PREVIEW-April home sales, loan demand reflect tax credit end

* What: U.S. April existing home sales

* When: Monday, May 24, 10:00 a.m. (1400 GMT)

* What: Standard & Poor’s/Case-Shiller Home Price Indexes

* When: Tuesday, May 25, 9:00 a.m. (1300 GMT)

* What: Mortgage Bankers Association applications indexes

* When: Wednesday, May 26, 7:00 a.m. (1100 GMT)

* What: U.S. April new home sales

* When: Wednesday, May 26, 10:00 a.m. (1400 GMT)


* Existing home sales are seen rising 6.0 percent to 5.62
million units after growing by 6.8 percent in March, with
forecasts between 5.42 million and 5.80 million.

* S&P/Case-Shiller 20-city index is seen declining 0.3
percent, seasonally adjusted, in March after a 0.1 percent dip,
and increasing 2.4 percent year-over-year after a 0.6 percent
rise. Estimates for the month range from a 0.5 percent drop to
a 0.3 percent rise, and the annual rise forecasts span from 0.6
percent to 3.3 percent.

* New home sales are seen up to 420,000 units in April from
411,000 in March.


These indicators will shed light on demand for houses in
the weeks before and just following the end of a popular
government incentive aimed at steadying a floundering market.

The April 30 deadline for homebuyer tax credits of up to
$8,000 pulled many sales forward, likely draining activity from
the usually heated spring and summer months.

Economists say it will take several more months before its
clear whether the market can stand on its own or retreats anew
after the credit’s demise.

New and existing home sales likely were robust in April as
buyers raced to beat the deadline for the credit. This would
follow a five-month high in pending sales of previously owned
homes in March.

“If they could get it done, they got it done,” inflating
sales last month in a “mad rush” for the purchase incentive,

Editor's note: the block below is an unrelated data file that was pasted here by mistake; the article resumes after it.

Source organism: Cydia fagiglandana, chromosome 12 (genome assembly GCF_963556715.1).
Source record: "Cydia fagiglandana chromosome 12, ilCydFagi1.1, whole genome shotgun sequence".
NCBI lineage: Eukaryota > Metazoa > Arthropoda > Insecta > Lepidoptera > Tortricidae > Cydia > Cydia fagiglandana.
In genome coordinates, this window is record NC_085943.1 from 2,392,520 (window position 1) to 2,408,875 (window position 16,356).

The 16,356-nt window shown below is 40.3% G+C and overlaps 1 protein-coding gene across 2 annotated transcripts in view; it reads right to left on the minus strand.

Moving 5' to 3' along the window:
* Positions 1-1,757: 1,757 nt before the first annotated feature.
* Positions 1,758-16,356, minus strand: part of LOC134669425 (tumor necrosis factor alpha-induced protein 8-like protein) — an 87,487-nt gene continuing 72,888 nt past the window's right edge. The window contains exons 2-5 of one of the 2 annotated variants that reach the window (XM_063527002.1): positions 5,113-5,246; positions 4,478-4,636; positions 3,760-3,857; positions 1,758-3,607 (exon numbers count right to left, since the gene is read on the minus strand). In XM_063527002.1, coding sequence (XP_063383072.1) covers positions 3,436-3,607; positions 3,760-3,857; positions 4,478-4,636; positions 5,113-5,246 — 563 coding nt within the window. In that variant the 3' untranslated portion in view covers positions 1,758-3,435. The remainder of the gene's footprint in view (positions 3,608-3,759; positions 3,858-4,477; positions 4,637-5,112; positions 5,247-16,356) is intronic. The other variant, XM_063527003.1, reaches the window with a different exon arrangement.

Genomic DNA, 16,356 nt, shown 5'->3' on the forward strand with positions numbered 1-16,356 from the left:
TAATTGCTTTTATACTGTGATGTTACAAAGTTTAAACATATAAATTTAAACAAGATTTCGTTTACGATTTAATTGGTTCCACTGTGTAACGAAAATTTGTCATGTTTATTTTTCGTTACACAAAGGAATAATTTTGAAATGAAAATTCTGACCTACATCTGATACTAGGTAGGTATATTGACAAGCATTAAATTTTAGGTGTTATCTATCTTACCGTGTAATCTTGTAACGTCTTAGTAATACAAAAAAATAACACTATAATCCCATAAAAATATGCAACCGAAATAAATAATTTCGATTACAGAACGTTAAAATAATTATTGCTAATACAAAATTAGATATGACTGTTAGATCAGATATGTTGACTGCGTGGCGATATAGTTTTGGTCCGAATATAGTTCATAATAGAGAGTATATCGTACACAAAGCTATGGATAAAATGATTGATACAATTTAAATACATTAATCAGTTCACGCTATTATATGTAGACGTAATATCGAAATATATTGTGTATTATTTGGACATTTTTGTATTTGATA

said Jonathan Corr, chief strategy officer at Ellie Mae in
Pleasanton, California.

Affordability has barely been better and that should put a
floor under the housing market.

Prices have stabilized at depressed levels, down an average
of about 30 percent from 2006 peaks. Mortgage rates are bumping
up against record lows, thanks to the euro zone-driven flight
to safety that slashed the Treasury yields use to peg home loan

Amid the reports of hearty demand for houses in April and
steadying prices, there will be evidence of the widely expected
demand slump in the weeks after the tax credit expired.

On Wednesday, the Mortgage Bankers Association details the
latest week’s loan activity. Demand for mortgages to buy a
house sank to a 13-year low in the second week without the tax
credit, the industry group reported this week.


U.S. financial markets are widely expecting April’s home
sales to extend the March uptrend as buyers were spurred on by
the impending tax credit deadline. Home prices are seen rising
this year and next, though they may dip first and it will take
years to recover to pre-crash levels. [ID:nN1927267].

Unemployment near 10 percent and foreclosure sales will
keep prices from rising much any time soon.

If debt market upheaval in Europe keeps the
flight-to-quality alive in Treasuries, mortgage rates will stay
low longer than many economists planned, supporting housing.

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(Reporting by Lynn Adler; polling by Bangalore Polling

PREVIEW-April home sales, loan demand reflect tax credit end